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Coffee and Tea Can Help Promote a Healthy Liver

Update Date: Aug 17, 2013 11:03 AM EDT

Are you a coffee or tea person? Choosing one beverage over the other will not jeopardize one's health as a new study found that both drinks could promote a healthy liver. Several studies have found mounting evidence that coffee and tea have their own respective health benefits when consumed in moderation. Of course, studies have found that when coffee and tea are consumed in large amounts, they could become detrimental to one's health. In a new study, an international team of researchers found that coffee and tea share a health benefit due to the caffeine present in both beverages.

In this study, the team of researchers headed by Duke-NUS Graduate Medical School and the Duke University of Medicine looked at the effects of caffeine on fatty liver. According to the statistics, nearly 70 percent of people with diabetes and obesity experienced non-alcoholic fatty liver disease. Non-alcoholic fatty liver disease is dangerous and hard to monitor because there are no effective treatments for it as of right now. People with this disease are recommended to control it through strict diet and exercise. In order to find another way of staving off this disease, the team led by associate professor and research fellow, Paul Yen, M.D. and Rohit Sinha, Ph.D. from the Duke-NUS Graduate Medical School's Cardiovascular and Metabolic Disorders Program in Singapore, utilized cell culture and mouse models.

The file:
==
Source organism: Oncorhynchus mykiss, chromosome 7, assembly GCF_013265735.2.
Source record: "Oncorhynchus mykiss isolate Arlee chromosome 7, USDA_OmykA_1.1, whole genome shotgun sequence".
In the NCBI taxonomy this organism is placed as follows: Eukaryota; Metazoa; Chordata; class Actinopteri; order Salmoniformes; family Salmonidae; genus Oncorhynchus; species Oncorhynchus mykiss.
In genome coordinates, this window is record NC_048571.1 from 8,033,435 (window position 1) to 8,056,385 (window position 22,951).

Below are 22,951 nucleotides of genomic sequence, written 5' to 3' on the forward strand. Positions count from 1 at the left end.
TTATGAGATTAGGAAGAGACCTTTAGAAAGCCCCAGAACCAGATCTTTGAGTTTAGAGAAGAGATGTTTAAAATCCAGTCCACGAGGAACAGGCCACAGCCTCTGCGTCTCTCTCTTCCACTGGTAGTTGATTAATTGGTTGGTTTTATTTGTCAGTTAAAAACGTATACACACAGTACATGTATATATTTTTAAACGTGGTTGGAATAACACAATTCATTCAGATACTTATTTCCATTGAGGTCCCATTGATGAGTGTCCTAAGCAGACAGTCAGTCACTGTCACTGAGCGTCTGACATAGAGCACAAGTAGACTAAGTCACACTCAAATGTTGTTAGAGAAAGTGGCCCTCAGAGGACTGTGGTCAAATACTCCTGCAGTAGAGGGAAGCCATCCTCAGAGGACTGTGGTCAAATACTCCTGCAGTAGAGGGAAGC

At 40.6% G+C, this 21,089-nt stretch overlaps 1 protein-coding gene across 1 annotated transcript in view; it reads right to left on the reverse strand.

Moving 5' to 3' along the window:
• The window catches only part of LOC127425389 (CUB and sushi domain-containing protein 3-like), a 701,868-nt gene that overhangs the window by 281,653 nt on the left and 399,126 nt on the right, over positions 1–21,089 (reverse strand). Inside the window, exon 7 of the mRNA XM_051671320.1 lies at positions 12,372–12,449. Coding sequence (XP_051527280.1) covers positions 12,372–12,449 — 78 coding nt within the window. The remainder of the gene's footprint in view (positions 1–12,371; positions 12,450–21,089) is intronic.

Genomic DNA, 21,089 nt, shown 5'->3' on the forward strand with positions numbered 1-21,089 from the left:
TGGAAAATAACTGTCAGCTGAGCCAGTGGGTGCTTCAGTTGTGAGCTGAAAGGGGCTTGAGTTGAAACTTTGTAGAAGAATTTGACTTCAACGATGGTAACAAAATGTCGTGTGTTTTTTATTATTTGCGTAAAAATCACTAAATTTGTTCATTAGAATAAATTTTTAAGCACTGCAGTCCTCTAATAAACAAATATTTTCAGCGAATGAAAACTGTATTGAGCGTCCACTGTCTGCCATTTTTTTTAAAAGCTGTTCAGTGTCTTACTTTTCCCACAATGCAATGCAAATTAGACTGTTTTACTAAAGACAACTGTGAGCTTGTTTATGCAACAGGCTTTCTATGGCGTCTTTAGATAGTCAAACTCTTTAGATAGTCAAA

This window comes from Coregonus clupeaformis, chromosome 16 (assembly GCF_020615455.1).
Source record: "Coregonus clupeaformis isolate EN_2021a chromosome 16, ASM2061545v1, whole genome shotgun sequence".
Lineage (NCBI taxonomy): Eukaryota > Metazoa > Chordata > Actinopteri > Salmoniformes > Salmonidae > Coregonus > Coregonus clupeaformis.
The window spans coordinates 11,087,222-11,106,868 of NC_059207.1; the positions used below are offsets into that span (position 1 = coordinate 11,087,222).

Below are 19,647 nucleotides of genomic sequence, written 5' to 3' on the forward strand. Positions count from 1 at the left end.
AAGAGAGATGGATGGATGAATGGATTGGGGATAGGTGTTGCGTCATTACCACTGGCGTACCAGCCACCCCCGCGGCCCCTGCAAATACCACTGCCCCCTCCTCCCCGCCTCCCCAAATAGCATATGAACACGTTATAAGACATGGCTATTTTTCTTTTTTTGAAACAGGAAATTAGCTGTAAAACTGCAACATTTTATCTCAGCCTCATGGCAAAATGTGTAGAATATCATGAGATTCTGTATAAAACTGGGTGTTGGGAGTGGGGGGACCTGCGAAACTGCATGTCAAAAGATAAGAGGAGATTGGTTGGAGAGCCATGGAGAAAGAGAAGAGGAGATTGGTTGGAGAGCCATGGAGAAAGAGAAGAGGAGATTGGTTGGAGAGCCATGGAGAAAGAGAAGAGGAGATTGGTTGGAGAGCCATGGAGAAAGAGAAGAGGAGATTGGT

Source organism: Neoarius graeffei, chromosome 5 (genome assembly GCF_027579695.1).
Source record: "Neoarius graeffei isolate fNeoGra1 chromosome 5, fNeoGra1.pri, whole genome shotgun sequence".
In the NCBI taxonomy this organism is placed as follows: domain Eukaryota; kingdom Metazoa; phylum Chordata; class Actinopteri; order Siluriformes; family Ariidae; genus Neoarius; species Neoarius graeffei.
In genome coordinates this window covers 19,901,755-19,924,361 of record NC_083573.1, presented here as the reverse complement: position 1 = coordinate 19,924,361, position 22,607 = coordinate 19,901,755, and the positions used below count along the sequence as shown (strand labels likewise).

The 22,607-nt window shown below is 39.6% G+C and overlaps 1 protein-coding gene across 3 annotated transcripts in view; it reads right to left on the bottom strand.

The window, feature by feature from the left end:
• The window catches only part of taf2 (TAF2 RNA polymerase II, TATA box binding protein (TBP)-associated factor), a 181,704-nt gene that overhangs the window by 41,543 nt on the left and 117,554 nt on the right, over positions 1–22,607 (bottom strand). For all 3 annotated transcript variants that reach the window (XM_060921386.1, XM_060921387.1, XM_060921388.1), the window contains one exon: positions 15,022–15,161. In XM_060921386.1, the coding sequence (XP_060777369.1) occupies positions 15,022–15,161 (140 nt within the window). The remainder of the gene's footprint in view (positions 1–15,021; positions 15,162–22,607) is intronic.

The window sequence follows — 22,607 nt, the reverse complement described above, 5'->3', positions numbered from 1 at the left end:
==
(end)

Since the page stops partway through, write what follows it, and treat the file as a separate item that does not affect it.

The researchers created mouse models that had fatty livers by feeding them a diet high in fat. The researchers administered caffeine and observed it effects on the fatty livers of these mice. The researchers found that caffeine was able to trigger the lipids in the liver cells to metabolize, which then helped lower the amount of fat in the liver. The researchers stated that the amount of caffeine they administered to the mouse would be equivalent to four cups of either coffee or tea a day. 

"This is the first detailed study of the mechanism for caffeine action on lipids in liver and the results are very interesting," Yen said according to Medical Xpress. "Coffee and tea are so commonly consumed and the notion that they may be therapeutic, especially since they have a reputation for being 'bad' for health, is especially enlightening."

The study's findings will be published in Hepatology

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